Mike Caffrey gives us an exclusive look at his 2011-2012 portfolio. What’s unique about this is his unique presentation. Not only is it highly effective but incredibly inspirational and engaging. It brings across his energy and dedication in everything he does. There’s also a story to be told through the sequence, you can really get an idea of everything that has happened throughout the past year, and at the end you feel like you went and experienced everything with him.
You can also check out more of his work here: http://www.mikecaffrey.com/more.html
I decided to get in touch with Mike and interview him to give a little insight to our readers.
For the past 20 years I’ve made my living as a musician an a record producer/engineer. Five years ago I started experimenting with shooting video as part of the record making process. Then four years ago I bought a Rebel XTI before a trip to Marfa Texas and was hooked on stills.
As I continued, I decided that the bands I was working with would be the most interesting subject to other people, and I had unique access. So I started shooting bands in the studio and live and then expanded from there.
1) What inspired you to make this visual piece, organized in the way that you did?
It seemed like the most logical way to show what I do. I like capturing energy and excitement. I’m drawn to photographing action and often shoot my subjects while they are moving. This type of presentation adds to the feelings of energy and excitement that are in the photos.
With so many photographers doing great work, there’s really no need for another one unless they are doing something new or something totally unique to them. When you use all of your skills together, you end up with a vision that’s unique to you.
2) Out of everything you’ve done this past year, what was your favorite project?
I don’t know that I have a favorite, but the biggest one is the Jersey Girls book (unrelated to the MTV show). I was hired to shoot it about 14 months ago and it came out this Spring. I shot a mix of low-light night shots and daytime beach and boardwalk shots. Both cases required meeting total strangers who are not used to being photographed and making interesting photos spontaneously. As a record producer, I’m used to directing performances and making them authentic, so I’m pretty comfortable in this context. I ended up with the cover and another 25 photos in the book.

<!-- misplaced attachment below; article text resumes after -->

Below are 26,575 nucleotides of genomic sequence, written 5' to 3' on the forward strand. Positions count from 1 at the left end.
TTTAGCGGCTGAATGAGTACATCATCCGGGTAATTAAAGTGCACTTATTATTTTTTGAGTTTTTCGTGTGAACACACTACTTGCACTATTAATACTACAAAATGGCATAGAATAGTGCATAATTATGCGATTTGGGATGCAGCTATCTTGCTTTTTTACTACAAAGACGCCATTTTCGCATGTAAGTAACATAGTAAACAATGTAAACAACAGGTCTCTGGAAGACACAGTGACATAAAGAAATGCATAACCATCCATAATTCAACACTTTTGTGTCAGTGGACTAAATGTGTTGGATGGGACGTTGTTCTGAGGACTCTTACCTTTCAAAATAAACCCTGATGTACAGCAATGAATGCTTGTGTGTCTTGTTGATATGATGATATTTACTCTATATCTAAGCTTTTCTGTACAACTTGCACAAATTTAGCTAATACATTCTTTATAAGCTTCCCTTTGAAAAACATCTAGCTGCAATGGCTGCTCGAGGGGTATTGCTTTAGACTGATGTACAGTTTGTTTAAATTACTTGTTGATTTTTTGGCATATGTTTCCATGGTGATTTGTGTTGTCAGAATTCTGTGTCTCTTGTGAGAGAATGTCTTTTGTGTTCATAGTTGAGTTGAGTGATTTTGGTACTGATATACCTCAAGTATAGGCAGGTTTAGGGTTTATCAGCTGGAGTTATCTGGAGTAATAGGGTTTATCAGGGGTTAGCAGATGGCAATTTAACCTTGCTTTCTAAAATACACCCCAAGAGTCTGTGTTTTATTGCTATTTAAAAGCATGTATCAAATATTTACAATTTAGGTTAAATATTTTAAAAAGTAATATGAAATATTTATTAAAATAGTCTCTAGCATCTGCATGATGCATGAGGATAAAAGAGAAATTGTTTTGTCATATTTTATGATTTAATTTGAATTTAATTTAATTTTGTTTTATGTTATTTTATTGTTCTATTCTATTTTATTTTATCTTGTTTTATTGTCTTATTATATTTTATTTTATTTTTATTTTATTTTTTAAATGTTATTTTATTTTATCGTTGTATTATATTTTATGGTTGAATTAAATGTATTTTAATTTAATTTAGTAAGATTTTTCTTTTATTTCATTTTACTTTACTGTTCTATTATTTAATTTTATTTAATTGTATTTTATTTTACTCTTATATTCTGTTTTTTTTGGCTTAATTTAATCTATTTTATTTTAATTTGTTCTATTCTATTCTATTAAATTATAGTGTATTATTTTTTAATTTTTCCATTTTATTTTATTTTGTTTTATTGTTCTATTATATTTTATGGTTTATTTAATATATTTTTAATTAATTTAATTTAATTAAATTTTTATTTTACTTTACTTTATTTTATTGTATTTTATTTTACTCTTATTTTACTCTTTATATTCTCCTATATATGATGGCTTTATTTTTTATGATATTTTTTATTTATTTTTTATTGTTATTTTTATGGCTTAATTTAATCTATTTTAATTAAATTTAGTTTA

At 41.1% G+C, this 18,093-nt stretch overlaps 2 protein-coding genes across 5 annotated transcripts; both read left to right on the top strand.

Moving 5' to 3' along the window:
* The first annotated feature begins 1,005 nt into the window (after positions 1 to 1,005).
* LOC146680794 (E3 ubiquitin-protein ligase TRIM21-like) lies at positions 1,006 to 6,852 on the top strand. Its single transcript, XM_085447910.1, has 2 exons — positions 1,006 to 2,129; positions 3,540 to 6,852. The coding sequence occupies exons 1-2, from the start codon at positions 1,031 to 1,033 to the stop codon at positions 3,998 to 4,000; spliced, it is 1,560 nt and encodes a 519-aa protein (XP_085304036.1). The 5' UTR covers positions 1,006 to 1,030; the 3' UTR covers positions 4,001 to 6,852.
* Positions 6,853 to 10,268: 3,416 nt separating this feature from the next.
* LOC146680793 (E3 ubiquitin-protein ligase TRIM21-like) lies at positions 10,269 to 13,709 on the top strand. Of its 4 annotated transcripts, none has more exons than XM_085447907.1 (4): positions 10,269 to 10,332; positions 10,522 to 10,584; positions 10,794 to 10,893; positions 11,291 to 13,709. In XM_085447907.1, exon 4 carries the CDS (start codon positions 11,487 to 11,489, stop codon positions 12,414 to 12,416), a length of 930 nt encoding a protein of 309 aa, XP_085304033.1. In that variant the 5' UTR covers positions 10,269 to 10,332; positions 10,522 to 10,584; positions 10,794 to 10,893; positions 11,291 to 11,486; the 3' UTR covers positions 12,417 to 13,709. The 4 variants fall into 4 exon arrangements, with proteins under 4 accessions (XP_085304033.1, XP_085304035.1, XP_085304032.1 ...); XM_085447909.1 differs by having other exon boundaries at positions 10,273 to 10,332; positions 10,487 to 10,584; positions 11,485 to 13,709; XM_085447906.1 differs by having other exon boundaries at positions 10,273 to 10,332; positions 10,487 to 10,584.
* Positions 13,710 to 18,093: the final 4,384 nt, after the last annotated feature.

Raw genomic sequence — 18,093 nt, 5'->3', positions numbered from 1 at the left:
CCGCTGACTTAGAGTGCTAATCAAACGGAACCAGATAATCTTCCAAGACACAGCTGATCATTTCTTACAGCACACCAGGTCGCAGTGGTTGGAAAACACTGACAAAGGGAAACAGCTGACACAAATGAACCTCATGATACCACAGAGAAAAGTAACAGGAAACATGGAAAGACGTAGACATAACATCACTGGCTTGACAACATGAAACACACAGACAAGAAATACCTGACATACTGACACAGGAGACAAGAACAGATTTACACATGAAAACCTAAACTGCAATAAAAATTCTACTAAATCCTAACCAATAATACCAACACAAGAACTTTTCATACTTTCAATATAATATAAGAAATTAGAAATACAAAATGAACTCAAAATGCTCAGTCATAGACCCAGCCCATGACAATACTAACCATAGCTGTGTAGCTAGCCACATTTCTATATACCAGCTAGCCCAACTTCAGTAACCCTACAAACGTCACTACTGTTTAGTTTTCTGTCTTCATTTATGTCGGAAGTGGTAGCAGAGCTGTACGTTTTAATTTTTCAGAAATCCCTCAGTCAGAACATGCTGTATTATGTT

I have a few sets of photos from the past year that stand out to me. A series titled Three Cigarettes that I shot in almost total darkness in Maine. The Proposal series that I shot in the fountain in Washington Square Park. I got some great stuff while shooting three nights of Mike Posner’s Up In The Air tour. I’ve got a few sets on NYC streets at night that turned out really well.
Probably the most important thing from last year was taking a master class with Antonin Kratochvil at Maine Media Workshops. It’s the only class I’ve ever taken and I took it right at the time I was most ready to learn what he was teaching. The instructions he gave us on the first day led me to discover my beliefs of what photography is for. Why make a photograph in the first place? Why not just write an essay or a letter? The same ideas apply to music and have affected how I approach that as well.